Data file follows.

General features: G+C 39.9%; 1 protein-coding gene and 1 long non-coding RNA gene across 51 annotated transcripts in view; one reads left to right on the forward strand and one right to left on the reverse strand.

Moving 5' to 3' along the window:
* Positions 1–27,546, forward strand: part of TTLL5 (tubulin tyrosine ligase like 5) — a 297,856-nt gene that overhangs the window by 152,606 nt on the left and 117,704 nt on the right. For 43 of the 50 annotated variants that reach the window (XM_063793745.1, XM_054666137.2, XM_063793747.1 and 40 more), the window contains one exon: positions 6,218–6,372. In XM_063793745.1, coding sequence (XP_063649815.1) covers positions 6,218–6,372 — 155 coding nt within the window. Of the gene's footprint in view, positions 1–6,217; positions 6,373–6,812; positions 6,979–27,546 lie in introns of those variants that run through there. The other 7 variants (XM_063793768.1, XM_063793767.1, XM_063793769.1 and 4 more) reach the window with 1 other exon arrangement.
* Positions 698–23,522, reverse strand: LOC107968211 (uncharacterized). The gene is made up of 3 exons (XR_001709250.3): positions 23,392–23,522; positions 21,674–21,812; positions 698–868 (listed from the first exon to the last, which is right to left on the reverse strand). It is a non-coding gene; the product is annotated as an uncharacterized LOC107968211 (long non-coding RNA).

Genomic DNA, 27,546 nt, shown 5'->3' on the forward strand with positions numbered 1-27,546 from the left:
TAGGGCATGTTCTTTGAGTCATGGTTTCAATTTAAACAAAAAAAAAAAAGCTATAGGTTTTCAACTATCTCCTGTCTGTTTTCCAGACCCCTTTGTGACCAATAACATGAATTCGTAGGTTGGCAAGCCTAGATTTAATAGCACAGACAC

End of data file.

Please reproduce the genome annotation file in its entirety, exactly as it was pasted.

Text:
General features: G+C 39.9%; 1 protein-coding gene and 1 long non-coding RNA gene across 51 annotated transcripts in view; one reads left to right on the forward strand and one right to left on the reverse strand.

Moving 5' to 3' along the window:
* Positions 1–27,546, forward strand: part of TTLL5 (tubulin tyrosine ligase like 5) — a 297,856-nt gene that overhangs the window by 152,606 nt on the left and 117,704 nt on the right. For 43 of the 50 annotated variants that reach the window (XM_063793745.1, XM_054666137.2, XM_063793747.1 and 40 more), the window contains one exon: positions 6,218–6,372. In XM_063793745.1, coding sequence (XP_063649815.1) covers positions 6,218–6,372 — 155 coding nt within the window. Of the gene's footprint in view, positions 1–6,217; positions 6,373–6,812; positions 6,979–27,546 lie in introns of those variants that run through there. The other 7 variants (XM_063793768.1, XM_063793767.1, XM_063793769.1 and 4 more) reach the window with 1 other exon arrangement.
* Positions 698–23,522, reverse strand: LOC107968211 (uncharacterized). The gene is made up of 3 exons (XR_001709250.3): positions 23,392–23,522; positions 21,674–21,812; positions 698–868 (listed from the first exon to the last, which is right to left on the reverse strand). It is a non-coding gene; the product is annotated as an uncharacterized LOC107968211 (long non-coding RNA).

Genomic DNA, 27,546 nt, shown 5'->3' on the forward strand with positions numbered 1-27,546 from the left:
TAGGGCATGTTCTTTGAGTCATGGTTTCAATTTAAACAAAAAAAAAAAAGCTATAGGTTTTCAACTATCTCCTGTCTGTTTTCCAGACCCCTTTGTGACCAATAACATGAATTCGTAGGTTGGCAAGCCTAGATTTAATAGCACAGACAC